Rendon Nelson

Overview:

Diagnostic Imaging of the Liver; Specifically the Detection and Characterization of Focal and Diffuse Processes by US, CT and MRI.
Percutaneous Image-Guided Thermal Ablation of Hepatic and Renal Tumors

Positions:

Reed and Martha Rice Distinguished Professor of Radiology, in the School of Medicine

Radiology, Abdominal Imaging
School of Medicine

Professor of Radiology

Radiology, Abdominal Imaging
School of Medicine

Professor in the Department of Mechanical Engineering and Materials Science

Mechanical Engineering and Materials Science
Pratt School of Engineering

Member of the Duke Cancer Institute

Duke Cancer Institute
School of Medicine

Education:

M.D. 1980

Loma Linda University, School of Medicine

M.D. 0

Kent State University

Grants:

Optimization of radiofrequency ablation with electrically conductive particles

Administered By
Radiology, Interventional Radiology
Awarded By
National Institutes of Health
Role
Collaborator
Start Date
End Date

Large aperture and wideband modular ultrasound arrays for the diagnosis of liver cancer

Administered By
Biomedical Engineering
Awarded By
Stanford University
Role
Co Investigator
Start Date
End Date

Improved Image Quality of Focal Liver Lesions Using the Coherence of Ultrasound

Administered By
Biomedical Engineering
Awarded By
National Institutes of Health
Role
Co Investigator
Start Date
End Date

Image Rich Radiology Reports: A Value-Based Model to Improve Clinical Workflow

Administered By
Radiology, Abdominal Imaging
Awarded By
Radiological Society of North America
Role
Collaborator
Start Date
End Date

Characterization of Early Anti-Angiogensis Treatment Effects in Colorectal Carcinoma Using High-Resolution Dynamic Contrast-Enhanced Ultrasound and Magnetic Resonance Imaging

Administered By
Radiology, Abdominal Imaging
Awarded By
Radiological Society of North America
Role
Principal Investigator
Start Date
End Date

Publications:

How frequently does hepatocellular carcinoma develop in at-risk patients with a negative liver MRI examination with intravenous Gadobenate dimeglumine?

OBJECTIVE: To determine the rate of development of clinically significant liver nodules (LR-4, LR-5, LR-M) after a negative MRI in an HCC screening population. METHODS: This retrospective study included patients at risk of developing HCC requiring imaging surveillance who had undergone multiphase Gadobenate dimeglumine-enhanced MRI that was negative and had follow up LI-RADS compliant multiphase CTs or MRIs for at least 12 months or positive follow-up within 12 months. Follow-up examinations were classified as negative (no nodules or only LR-1 nodules) or positive (nodule other than LR-1). Time-to-first positive examination, types of nodules, and cumulative incidence of nodule development were recorded. RESULTS: 204 patients (mean age 58.9 ± 10.2 years, 128 women), including 172 with cirrhosis, were included. Based CT/MRI follow-up (median 35 months, range 12-80 months), the overall cumulative incidence of developing a nodule was 10.5%. Cumulative incidence of nodule development was: 0.5% at 6-9 months and 2.1% at 12 ± 3 months, including one LR-4 nodule, one LR-M nodule, and two LR-3 nodules. The cumulative incidence of clinically significant nodule development was 1.1% at 9-15 months. 70% (143/204) of patients also underwent at least one US follow-up, and no patient developed a positive US examination following index negative MRI. CONCLUSION: Clinically significant liver nodules develop in 1.1% of at-risk patients in the first year following negative MRI. While ongoing surveillance is necessary for at-risk patients, our study suggests than longer surveillance intervals after a negative MRI may be reasonable and that further research is needed to explore this possibility.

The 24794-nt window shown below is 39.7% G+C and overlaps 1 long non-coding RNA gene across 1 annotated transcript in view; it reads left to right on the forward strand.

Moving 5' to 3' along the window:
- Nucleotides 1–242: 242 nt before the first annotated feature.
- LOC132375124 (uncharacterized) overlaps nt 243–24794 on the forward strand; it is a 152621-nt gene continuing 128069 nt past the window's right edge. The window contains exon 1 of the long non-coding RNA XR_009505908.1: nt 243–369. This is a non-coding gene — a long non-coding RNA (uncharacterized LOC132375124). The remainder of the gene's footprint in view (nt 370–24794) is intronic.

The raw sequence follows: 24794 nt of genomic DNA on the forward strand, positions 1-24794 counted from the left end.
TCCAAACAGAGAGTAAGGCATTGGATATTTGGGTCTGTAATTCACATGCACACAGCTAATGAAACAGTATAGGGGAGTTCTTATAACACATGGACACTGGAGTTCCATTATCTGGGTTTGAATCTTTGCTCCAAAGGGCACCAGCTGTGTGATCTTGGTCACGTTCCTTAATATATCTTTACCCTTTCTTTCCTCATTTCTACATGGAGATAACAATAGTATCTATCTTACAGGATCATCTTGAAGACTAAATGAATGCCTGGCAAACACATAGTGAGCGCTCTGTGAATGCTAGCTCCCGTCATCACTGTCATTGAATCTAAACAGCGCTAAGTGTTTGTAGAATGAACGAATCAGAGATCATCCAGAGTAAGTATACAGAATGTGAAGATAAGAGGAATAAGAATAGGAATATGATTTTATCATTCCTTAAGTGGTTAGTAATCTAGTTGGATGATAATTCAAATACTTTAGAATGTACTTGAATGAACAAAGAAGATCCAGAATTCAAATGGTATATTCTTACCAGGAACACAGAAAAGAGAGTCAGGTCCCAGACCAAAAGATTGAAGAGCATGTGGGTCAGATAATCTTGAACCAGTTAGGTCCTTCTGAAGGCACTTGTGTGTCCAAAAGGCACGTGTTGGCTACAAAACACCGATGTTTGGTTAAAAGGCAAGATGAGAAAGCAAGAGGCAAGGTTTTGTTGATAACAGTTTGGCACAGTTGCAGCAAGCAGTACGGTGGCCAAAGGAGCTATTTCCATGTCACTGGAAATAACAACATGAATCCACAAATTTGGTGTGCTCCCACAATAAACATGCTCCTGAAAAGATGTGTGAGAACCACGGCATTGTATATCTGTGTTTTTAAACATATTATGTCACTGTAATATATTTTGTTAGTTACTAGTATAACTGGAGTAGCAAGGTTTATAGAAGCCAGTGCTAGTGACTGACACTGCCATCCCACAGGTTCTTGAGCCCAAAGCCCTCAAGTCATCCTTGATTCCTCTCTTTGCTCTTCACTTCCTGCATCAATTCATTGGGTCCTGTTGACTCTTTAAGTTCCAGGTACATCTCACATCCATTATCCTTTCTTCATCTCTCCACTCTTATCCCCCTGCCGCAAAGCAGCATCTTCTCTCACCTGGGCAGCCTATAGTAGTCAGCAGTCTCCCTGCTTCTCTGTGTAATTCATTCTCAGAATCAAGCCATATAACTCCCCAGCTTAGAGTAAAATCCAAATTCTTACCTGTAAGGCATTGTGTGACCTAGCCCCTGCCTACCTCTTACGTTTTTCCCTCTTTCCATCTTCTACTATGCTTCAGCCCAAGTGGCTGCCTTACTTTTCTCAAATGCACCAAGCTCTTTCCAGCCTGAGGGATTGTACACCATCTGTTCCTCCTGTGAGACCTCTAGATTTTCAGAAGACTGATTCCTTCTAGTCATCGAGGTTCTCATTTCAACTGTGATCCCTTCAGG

Authors
Zaki, IH; Shropshire, E; Zhang, S; Xiao, D; Wildman-Tobriner, B; Marin, D; Gupta, RT; Erkanli, A; Nelson, RC; Bashir, MR
MLA Citation
Zaki, Islam H., et al. “How frequently does hepatocellular carcinoma develop in at-risk patients with a negative liver MRI examination with intravenous Gadobenate dimeglumine?Abdom Radiol (Ny), vol. 46, no. 3, Mar. 2021, pp. 969–78. Pubmed, doi:10.1007/s00261-020-02771-5.